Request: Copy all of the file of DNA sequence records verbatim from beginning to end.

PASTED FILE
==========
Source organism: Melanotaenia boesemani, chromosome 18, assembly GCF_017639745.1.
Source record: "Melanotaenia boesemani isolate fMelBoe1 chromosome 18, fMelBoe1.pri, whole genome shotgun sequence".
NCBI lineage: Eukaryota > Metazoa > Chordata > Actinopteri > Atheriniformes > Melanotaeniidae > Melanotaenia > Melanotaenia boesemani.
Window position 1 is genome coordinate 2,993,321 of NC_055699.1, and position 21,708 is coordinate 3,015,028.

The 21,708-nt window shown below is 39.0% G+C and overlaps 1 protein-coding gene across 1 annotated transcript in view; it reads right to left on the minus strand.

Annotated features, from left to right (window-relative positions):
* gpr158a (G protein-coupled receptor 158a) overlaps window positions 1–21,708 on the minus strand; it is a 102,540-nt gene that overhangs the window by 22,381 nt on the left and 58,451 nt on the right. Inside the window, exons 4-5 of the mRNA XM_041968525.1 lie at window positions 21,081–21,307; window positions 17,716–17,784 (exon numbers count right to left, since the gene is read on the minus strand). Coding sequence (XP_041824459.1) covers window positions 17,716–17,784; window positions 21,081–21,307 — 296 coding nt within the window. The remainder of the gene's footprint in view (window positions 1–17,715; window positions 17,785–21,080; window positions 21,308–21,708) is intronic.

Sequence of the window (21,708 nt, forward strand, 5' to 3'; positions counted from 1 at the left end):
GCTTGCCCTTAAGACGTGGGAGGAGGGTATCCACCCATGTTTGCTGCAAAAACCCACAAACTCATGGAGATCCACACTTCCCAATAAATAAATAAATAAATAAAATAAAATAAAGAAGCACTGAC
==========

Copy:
Source organism: Melanotaenia boesemani, chromosome 18, assembly GCF_017639745.1.
Source record: "Melanotaenia boesemani isolate fMelBoe1 chromosome 18, fMelBoe1.pri, whole genome shotgun sequence".
NCBI lineage: Eukaryota > Metazoa > Chordata > Actinopteri > Atheriniformes > Melanotaeniidae > Melanotaenia > Melanotaenia boesemani.
Window position 1 is genome coordinate 2,993,321 of NC_055699.1, and position 21,708 is coordinate 3,015,028.

The 21,708-nt window shown below is 39.0% G+C and overlaps 1 protein-coding gene across 1 annotated transcript in view; it reads right to left on the minus strand.

Annotated features, from left to right (window-relative positions):
* gpr158a (G protein-coupled receptor 158a) overlaps window positions 1–21,708 on the minus strand; it is a 102,540-nt gene that overhangs the window by 22,381 nt on the left and 58,451 nt on the right. Inside the window, exons 4-5 of the mRNA XM_041968525.1 lie at window positions 21,081–21,307; window positions 17,716–17,784 (exon numbers count right to left, since the gene is read on the minus strand). Coding sequence (XP_041824459.1) covers window positions 17,716–17,784; window positions 21,081–21,307 — 296 coding nt within the window. The remainder of the gene's footprint in view (window positions 1–17,715; window positions 17,785–21,080; window positions 21,308–21,708) is intronic.

Sequence of the window (21,708 nt, forward strand, 5' to 3'; positions counted from 1 at the left end):
GCTTGCCCTTAAGACGTGGGAGGAGGGTATCCACCCATGTTTGCTGCAAAAACCCACAAACTCATGGAGATCCACACTTCCCAATAAATAAATAAATAAATAAAATAAAATAAAGAAGCACTGAC